In 2006, Goodell replaced Tagliabue as NFL commissioner.
At the NFL combine in 2007, Goodell created the Commissioner’s Player Advisory Council. He invited me and a few other player leaders to this group. It was said that the group was to be a way to make sure that the players’ voices were being heard. That group only met a few times. Frustrated by the diminished reputation of players and showing a lack of foresight, we agreed that “something” needed to be done about “Pacman” and players like him. In April, without a conviction, Goodell suspended “Pacman” for a year. Without explicitly approving the suspension before it was announced, we validated the commissioner’s unprecedented action by not challenging it.
That was the day Article 46 was rewritten without changing a word.
Next, Goodell introduced a new tougher personal conduct policy. He said “It is not enough to simply avoid being found guilty of a crime. Instead, as an employee of the NFL or a member club, you are held to a higher standard and expected to conduct yourself in a way that is responsible, promotes the values upon which the league is based, and is lawful.” Then came an eight-game suspension of Chris Henry after he was arrested four times in 14 months and facing charges as serious as aggravated assault with a firearm. And Goodell suspended Tank Johnson, who was serving a jail sentence for issues related to a gun possession charge.
There has been no turning back since. Article 46 even began to be misapplied to entire teams with Bounty-gate in New Orleans and Deflategate in New England. All of these were actions taken to, as Goodall is fond of saying, “protect the shield.”
As much as I’d prefer to blame Goodell, other players and I are partially responsible. Days after the suspensions, in response to the new personal conduct policy, Bengals receiver T. J. Houshmandzadeh said, “You would think it’s necessary just because of the negative publicity the NFL is beginning to receive because of what’s happening. It was going on for an extended period of time. Each day, each week, something was happening.”
Bengals quarterback Carson Palmer said, “I think it will [help]. With all of the things that have been happening recently, I think it will be good and hopefully give the league a little better image. I hope that it works and that guys abide by the rules and do what’s right.”
Even Upshaw lent support, saying, “We believe that these are steps that the commissioner needs to take and we support the policy. It is important that players in violation of the policy will have the opportunity and the support to change their conduct and earn their way back.”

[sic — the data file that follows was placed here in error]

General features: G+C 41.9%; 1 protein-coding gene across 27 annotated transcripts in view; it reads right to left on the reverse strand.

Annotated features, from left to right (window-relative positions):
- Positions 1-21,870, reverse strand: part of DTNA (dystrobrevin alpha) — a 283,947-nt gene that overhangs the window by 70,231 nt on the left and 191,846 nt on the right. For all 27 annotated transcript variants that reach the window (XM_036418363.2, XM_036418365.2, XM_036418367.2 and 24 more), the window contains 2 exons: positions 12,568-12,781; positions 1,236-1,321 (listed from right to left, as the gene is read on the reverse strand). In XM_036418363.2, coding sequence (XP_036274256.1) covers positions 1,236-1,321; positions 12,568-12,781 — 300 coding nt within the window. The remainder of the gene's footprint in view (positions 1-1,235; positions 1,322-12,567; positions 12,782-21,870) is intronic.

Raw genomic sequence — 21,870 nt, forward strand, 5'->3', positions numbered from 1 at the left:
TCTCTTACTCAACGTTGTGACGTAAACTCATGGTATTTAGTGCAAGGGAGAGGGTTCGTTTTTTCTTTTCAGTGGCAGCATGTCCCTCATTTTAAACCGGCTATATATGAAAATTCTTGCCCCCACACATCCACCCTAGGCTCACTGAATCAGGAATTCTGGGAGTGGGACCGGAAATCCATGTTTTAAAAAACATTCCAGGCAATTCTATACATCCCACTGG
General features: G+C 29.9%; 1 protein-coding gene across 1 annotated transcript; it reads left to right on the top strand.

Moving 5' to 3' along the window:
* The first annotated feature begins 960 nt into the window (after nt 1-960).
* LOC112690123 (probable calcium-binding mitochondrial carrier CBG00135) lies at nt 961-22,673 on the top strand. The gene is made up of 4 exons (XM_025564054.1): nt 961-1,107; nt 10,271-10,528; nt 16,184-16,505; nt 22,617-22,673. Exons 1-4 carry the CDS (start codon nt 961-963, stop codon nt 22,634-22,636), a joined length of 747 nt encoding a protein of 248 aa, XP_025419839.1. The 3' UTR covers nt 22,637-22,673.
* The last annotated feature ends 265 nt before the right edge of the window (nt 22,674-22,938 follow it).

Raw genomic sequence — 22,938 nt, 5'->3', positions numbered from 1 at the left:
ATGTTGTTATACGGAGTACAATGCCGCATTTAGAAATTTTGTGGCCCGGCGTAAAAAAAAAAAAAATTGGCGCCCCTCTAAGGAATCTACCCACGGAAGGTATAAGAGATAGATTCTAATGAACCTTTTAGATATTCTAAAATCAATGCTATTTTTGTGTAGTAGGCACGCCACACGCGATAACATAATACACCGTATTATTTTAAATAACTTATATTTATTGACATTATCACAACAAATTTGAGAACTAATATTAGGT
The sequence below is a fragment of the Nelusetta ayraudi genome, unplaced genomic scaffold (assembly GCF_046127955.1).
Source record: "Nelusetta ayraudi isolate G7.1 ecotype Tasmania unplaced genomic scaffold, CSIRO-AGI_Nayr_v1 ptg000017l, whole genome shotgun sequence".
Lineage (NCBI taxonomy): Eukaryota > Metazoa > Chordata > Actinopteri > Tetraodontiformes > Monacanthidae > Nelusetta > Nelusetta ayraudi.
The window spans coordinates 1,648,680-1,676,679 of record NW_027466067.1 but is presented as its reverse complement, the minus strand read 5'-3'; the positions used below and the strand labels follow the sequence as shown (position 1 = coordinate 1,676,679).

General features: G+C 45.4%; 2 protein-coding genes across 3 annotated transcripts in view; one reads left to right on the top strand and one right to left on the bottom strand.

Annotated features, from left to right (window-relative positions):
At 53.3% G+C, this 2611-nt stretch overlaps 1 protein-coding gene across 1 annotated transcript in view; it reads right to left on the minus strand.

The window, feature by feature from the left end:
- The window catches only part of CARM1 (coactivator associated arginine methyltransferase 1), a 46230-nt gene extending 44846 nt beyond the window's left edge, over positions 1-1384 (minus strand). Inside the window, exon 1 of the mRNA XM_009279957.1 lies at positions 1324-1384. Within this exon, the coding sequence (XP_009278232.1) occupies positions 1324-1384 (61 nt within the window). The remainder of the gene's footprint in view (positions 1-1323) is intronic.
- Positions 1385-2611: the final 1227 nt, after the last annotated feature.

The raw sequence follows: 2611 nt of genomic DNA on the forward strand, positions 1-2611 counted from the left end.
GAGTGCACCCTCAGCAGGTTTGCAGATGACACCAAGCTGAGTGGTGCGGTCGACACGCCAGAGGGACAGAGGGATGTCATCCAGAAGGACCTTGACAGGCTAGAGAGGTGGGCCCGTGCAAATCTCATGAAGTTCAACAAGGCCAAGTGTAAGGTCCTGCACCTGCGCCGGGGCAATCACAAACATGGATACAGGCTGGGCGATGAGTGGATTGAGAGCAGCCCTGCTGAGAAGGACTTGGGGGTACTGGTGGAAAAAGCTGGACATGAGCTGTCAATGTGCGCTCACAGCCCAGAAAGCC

This proved to be a tragic misstep that has led to the flawed current state of commissioner discipline. I wish I could go back and affect how things have evolved.
I think the current state of commissioner discipline and the legal decisions that maintain its legitimacy are tragic, but that’s coming from my admittedly biased vantage point as a former player. But, if I suspend my biases and imagine how I would assess the application of Article 46, from Goodell’s perspective I would believe that I successfully managed a challenging set of circumstances. I would accept that some of the recent decisions, starting with Rice and ending with Brown, have not been well-received. I would even accept that I could have done things better, but I would feel, without a doubt that my job has been done. I would feel that I have more than earned my hefty salary. I have sacrificed myself to effectively protect the shield, the brand. A brand that was facing an image crisis became more deeply ingrained in the fabric of American culture and converted that crisis into revenue growth in the billions of dollars. It is hard to argue with those results.
However, no matter which perspective I take, I know the goal of resolving the image crisis was not achieved by the NFL attempting to be investigator, judge and jury. The actions taken by the NFL to address the burgeoning image problem in the mid-2000s has yet to bear a long-term resolution. They have only managed to postpone and complicate the path toward a sustainable resolution.
In the past few years, the NFL’s image crisis has reappeared from its dormant state stronger than before and immune to Article 46. I am eager to see if the league will attempt to address it in a more permanent fashion or continue to defer resolution, adding another dimension to an already thorny predicament.